Question to Christian: Is it certain that our lives MUST have a meaning? If so, why? Must everything else, including every trivial or tragic occurrence, also have a divine meaning?

      3Atheist answer:  I challenge the notion that your "atheist regimes" have killed more than religious ones throughout himan history. Atheist states came into existence only in the last century, and except for North Korea are all gone, religious wars have been fought since antiquity and will continue to be fought. While I contest the aggregate number of dead, it is irrelevant because wars are fought with the technology of the day. Had they been available, the most destructive weapons would have been used in religious wars with religious zeal. Non-religious wars have been fought for resources; religious wars have been fought with the aim of slaying non-believers.

      Question to Christian: I challenge believers to challenge this.

      4.    Atheist answer: I will say here that good and evil can exist, having said above that there can be meaning. Like meaning, good and evil are again not the exclusive province of God. They can exist independently of him. They are values which society has come to share, ills we come to abhor, nothing more.

      Question 4 also speaks of suffering and ultimate justice. I can say that even assuming God exists today, it does not solve the problems of evil and suffering. Nor does it provide proof of ultimate justice.

      Questions to Christian:  Is it contradictory to expect justice when an evil believer can ask for redemption from an all-forgiving God?

      If there are Gods, are there one or many? Whose God's morality should we follow? Should we amputate people’s limbs or absolve them of their sins? Which regulates society best?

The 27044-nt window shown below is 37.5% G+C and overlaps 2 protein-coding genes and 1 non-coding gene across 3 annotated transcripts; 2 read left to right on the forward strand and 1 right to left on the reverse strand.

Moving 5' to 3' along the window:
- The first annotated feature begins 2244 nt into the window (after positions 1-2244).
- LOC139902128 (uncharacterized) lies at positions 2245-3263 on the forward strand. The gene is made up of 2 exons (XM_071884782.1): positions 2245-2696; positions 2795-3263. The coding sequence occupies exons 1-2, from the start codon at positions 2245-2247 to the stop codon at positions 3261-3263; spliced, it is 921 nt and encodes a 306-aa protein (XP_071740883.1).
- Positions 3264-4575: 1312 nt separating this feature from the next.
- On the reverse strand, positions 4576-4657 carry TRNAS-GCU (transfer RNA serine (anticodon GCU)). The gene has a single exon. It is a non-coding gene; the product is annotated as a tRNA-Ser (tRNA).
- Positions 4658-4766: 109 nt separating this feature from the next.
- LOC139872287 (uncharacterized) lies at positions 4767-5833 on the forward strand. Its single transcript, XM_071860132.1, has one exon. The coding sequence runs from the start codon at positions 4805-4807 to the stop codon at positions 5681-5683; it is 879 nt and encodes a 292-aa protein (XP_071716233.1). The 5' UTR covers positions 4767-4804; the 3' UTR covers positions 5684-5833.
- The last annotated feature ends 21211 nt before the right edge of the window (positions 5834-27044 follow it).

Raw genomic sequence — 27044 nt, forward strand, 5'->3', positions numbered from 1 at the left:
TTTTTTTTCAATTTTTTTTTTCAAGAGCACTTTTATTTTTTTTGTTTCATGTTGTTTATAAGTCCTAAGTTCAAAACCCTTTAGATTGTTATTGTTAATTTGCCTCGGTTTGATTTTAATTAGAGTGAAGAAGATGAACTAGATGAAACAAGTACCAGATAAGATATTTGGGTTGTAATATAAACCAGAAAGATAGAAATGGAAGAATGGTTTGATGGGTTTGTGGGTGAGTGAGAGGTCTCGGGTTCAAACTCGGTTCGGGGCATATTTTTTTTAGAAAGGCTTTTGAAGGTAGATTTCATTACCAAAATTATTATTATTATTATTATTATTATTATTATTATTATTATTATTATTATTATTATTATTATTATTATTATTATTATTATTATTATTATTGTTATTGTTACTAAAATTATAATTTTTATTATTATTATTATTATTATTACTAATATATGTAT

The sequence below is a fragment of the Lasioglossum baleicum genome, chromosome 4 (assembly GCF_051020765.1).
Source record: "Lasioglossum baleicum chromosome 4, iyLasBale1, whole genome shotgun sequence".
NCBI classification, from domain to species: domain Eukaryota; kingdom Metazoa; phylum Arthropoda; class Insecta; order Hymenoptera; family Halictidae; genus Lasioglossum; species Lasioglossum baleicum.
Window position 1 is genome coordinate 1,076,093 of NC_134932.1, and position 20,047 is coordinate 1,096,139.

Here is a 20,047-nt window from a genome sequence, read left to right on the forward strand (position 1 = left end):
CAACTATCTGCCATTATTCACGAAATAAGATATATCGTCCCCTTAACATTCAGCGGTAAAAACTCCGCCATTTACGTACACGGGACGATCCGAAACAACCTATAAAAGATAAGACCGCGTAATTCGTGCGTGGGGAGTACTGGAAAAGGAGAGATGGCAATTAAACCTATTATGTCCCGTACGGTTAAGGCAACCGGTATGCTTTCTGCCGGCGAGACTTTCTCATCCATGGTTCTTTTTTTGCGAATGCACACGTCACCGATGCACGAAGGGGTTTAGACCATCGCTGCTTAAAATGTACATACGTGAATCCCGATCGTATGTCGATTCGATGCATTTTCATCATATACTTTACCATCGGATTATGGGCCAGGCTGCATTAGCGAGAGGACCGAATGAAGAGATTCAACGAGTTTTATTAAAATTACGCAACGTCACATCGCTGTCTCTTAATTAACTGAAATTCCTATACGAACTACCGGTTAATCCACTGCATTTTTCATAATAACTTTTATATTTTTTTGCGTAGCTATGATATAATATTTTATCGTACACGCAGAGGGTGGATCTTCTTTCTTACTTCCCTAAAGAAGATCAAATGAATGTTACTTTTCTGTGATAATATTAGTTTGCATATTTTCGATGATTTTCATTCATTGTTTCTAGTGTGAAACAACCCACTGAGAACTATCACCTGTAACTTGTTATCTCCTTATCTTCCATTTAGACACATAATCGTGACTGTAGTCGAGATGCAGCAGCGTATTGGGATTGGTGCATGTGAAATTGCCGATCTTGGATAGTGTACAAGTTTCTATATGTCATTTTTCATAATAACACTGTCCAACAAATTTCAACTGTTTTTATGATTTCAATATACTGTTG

Even if there is a God, I question if we should follow his values because no one has established that his values are better, best or even good. It is not established he is a good God.

      Why do Christians say that all good comes from God and all evil conveniently from Satan? According to them, in the beginning there was nothing. Along with the heavens and the seas, God created Satan. Why was he created?

       5.    Atheist answer: The standards in society need not necessarily have come from God. Some standards are good and God does not have a monopoly on good standards. If we live by “do unto others only what we would like done unto ourselves” it is a good yardstick for determining what is good and evil. It need not be divine.

      Questions to Christian: If God’s standards are to take precedence over man’s, how do we apply God's law to areas where it is woefully simplistic and inadequate to cover modern society? Must we then govern ourselves with our own standards, or did he not intend us to be modern and to live in tents?

      If God ceased to exist or He stopped making his presence felt in the world, would these values cease to exist?

      If God loves us and wants salvation for us, and makes His standards the only route to salvation, why did he give us the ability to very possibly not follow his standards and not be saved?

      6.    Atheist answer:  The question is “If there is no God, we don’t make sense, so how do we explain human longings and desire for the transcendent?”

      The first flaw is that exposed above: we can find meanings to our lives and we can make sense without God. The second flaw is the question attempts to say “we long for there to be transcendence or we long for there to be a God, therefore there is a God.” This is fallacious.

      Thirdly, do not confuse a person “having questions about meaning and purpose” with “having a longing for the spiritual or transcendent”. The two are quite separate.

      We need to define “spiritual” and “transcendent”.

      Transcendent can refer to transcending times we are alive and times we are not (which can be done by achieving fame and leaving a memory) or refer to transcending life on earth and in another world (which I don’t know how can be done).

      Spiritual can refer to one’s concept of oneself or refer to the divine. One may long for his self to be consistent with the meaning of life he has selected for himself, do not confuse it with having a longing for the divine.

      1. To say there is no need for the universe to have a cause is an absurd and unscientific proposition. It is also illogical and irrational. Every effect has a cause. As an atheist you may not wish that God is the cause, but that is not the same as denying that the universe has a cause. But just because the universe has a cause it does not mean that God must have a cause. The universe begs a cause because it has a beginning. God is eternal.